It is also consequential for advisors to be aware that different types of abroad experiences are translatable in different ways. In generations past, traditional study abroad was the only option for most people but students now have many choices between study, volunteer, teach and intern abroad opportunities. What works for one student may not be as beneficial to another and a single student may benefit from different types of programs throughout the course of their education. It will be up to the advisors to be aware of the nuances of each type of program and suggest the correct course for success.

 

Shared events and pooling resources on outreach efforts are simple ways that study abroad and career advisors can begin to collaborate in more meaningful ways.  However, making sure these crucial programs are fully accessible and inclusive to all students is vital. All too often, diversity outreach efforts have been an additional campaign, added to the workload of increasingly busy study abroad and career service professionals. Only when diversity and inclusion efforts are baked into the fabric of all that we do on campus will we see start to see truly representative diversity in our global education programs and consequently, in the 21st century workforce.


Tags:  career  global  mobility 

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Diversity Network Member Highlight: Brigham Young University

Posted By Administration, Friday, January 20, 2017

Institution name

Brigham Young University


Location

Provo, Utah, USA

 

Institutional Profile

Large (over 15,000)


Why did your institution join the Diversity Abroad Network?

To find ways to get more underrepresented students involved in international education.

 

How long has your organization/institution been a member? 

4 years

 

What Diversity Network resource has been most useful for you and your colleagues in advancing diversity & inclusive excellence in global education? 

The annual conference and in particular the opportunities for our students to be involved.

 

Please describe any innovative initiatives related to diversity and inclusion in global education that your institution is currently undertaking.  

We have been targeting students in underrepresented disciplines (engineering, hard sciences) with some success.

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Meet the Team: Marketing & Events Assistant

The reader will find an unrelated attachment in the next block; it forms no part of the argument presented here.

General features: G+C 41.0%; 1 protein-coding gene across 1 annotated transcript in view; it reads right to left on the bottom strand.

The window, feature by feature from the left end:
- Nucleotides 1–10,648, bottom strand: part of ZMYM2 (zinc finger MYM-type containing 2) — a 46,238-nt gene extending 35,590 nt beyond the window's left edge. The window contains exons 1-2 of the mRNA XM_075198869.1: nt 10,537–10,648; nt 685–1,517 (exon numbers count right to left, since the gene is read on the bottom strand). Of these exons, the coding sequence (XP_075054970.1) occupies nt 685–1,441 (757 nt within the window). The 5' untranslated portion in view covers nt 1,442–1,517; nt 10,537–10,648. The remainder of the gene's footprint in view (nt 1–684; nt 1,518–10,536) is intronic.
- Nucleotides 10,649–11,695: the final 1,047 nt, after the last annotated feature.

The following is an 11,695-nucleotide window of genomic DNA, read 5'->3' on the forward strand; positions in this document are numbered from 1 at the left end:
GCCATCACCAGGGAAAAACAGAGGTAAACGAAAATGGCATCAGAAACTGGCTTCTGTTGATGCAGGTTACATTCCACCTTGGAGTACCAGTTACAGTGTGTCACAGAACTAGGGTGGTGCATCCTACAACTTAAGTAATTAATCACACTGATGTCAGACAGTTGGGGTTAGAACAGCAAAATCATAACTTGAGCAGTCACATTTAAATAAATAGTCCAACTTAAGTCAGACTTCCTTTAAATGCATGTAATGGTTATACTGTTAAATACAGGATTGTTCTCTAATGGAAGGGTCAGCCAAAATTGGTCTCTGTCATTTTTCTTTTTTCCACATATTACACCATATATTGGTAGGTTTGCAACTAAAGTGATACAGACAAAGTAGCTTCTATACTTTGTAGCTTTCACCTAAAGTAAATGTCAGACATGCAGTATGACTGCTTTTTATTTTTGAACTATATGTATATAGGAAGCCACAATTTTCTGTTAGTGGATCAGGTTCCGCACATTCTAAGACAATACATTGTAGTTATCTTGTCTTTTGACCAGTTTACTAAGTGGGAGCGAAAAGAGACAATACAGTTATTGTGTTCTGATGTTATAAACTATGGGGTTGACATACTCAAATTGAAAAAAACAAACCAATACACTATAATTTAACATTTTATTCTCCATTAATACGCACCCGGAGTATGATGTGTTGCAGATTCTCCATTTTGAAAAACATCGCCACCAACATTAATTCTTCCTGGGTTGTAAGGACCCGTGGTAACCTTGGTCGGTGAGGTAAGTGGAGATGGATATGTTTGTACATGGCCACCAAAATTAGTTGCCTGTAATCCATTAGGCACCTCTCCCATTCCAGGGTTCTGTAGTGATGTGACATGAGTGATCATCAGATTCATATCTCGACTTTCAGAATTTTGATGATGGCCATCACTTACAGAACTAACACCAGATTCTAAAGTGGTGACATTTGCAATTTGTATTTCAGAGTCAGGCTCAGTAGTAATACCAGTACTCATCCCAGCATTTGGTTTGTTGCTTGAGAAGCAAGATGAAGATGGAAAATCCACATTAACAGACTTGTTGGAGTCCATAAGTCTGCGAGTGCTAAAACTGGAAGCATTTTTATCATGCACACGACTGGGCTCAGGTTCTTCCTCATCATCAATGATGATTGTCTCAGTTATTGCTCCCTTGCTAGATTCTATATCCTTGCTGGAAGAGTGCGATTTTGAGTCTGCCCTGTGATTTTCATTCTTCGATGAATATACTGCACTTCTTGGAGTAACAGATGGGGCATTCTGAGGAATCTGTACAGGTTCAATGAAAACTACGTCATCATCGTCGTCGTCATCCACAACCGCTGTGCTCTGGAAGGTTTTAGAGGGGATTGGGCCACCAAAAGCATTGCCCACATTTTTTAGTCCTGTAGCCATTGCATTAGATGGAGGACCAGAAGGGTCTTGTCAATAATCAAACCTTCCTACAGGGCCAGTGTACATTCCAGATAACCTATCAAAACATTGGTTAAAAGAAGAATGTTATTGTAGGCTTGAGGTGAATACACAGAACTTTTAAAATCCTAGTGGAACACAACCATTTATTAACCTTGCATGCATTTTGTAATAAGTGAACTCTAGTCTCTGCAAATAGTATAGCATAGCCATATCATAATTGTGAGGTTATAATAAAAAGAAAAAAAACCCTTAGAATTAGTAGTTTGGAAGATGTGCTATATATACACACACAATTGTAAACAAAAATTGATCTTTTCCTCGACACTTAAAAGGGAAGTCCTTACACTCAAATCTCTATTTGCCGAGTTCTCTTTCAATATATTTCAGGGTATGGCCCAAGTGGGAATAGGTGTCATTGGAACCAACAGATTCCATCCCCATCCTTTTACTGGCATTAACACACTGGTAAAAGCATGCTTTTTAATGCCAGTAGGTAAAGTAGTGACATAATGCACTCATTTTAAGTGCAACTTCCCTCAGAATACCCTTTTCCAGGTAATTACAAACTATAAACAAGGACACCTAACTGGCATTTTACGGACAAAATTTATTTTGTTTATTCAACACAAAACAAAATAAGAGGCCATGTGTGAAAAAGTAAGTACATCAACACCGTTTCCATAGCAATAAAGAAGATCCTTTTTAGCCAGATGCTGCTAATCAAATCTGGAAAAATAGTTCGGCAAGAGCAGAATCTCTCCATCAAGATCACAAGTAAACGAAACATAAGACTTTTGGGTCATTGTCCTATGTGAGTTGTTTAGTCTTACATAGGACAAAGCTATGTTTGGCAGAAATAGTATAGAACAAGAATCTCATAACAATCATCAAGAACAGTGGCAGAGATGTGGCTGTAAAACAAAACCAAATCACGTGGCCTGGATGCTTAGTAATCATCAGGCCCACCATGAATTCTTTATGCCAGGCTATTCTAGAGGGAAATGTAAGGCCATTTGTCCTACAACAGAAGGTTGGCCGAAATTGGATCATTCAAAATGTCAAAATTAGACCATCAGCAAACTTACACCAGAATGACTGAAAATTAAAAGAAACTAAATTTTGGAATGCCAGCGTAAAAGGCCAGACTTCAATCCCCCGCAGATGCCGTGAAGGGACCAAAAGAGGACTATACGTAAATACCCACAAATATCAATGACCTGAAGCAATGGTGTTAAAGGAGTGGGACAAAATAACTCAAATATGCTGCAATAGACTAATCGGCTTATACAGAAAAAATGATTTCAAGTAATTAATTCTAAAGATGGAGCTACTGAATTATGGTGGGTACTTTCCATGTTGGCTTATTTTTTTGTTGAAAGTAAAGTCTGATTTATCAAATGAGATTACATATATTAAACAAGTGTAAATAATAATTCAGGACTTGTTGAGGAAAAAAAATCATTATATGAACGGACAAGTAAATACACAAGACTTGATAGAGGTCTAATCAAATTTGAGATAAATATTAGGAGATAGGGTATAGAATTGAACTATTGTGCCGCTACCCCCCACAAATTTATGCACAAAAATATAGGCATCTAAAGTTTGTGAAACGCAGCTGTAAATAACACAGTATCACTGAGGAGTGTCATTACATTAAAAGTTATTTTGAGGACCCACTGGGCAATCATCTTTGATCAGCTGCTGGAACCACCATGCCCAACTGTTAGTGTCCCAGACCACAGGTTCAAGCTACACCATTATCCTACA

Posted By Administration, Tuesday, January 10, 2017
Updated: Monday, January 9, 2017

Eri O'Diah - Marketing & Events Assistant

 

Tell us about yourself:

 

I have over five years of digital marketing experience, with an emphasis on creative strategy, content development, social media and email marketing. My agency background includes notable brands like Sony Pictures Interactive, NBC Universal and 64th Primetime Emmy Awards. I have a Bachelors in Electronic Media Management from the University of California, Northridge and currently serve on the board of Just for Kids Foundation and the Black Data Processing Associates (BDPA Twin Cities), where I volunteer my digital marketing skills.

 

Why did you join Diversity Abroad?

 

As a minority student, and one that was economically challenged, I was not able to take advantage of study abroad opportunities like my counterparts. Working full-time to support myself and attending classes made it impossible for me to participate in international education. I accepted this position because I believe global education should be a standard and not a luxury — it is truly the catalyst for success. In my role at Diversity Abroad, I am able to leverage my skills to build awareness and increase accessibility to global education for ethnically and economically underrepresented students.



 

What do you do at Diversity Abroad?

 

I develop marketing and communication strategies that leverages digital platforms such as social media to reach our target student audience and industry professionals. I also assist in developing content that resonates with our audience, identifying industry influencers and coordinate events.


 
 

Where do you see global education going in five years?

 

While global education is progressively expanding, I hope to see more sustainable  opportunities for underrepresented students. Funding, specifically is very much a challenge for many students, especially students of color. With diversity and inclusion reigning as one of the most discussed issues in 2016, I am optimistic that the global education industry will be leading innovation and change in terms of accessibility.


Tags:  Diversity Abroad Staff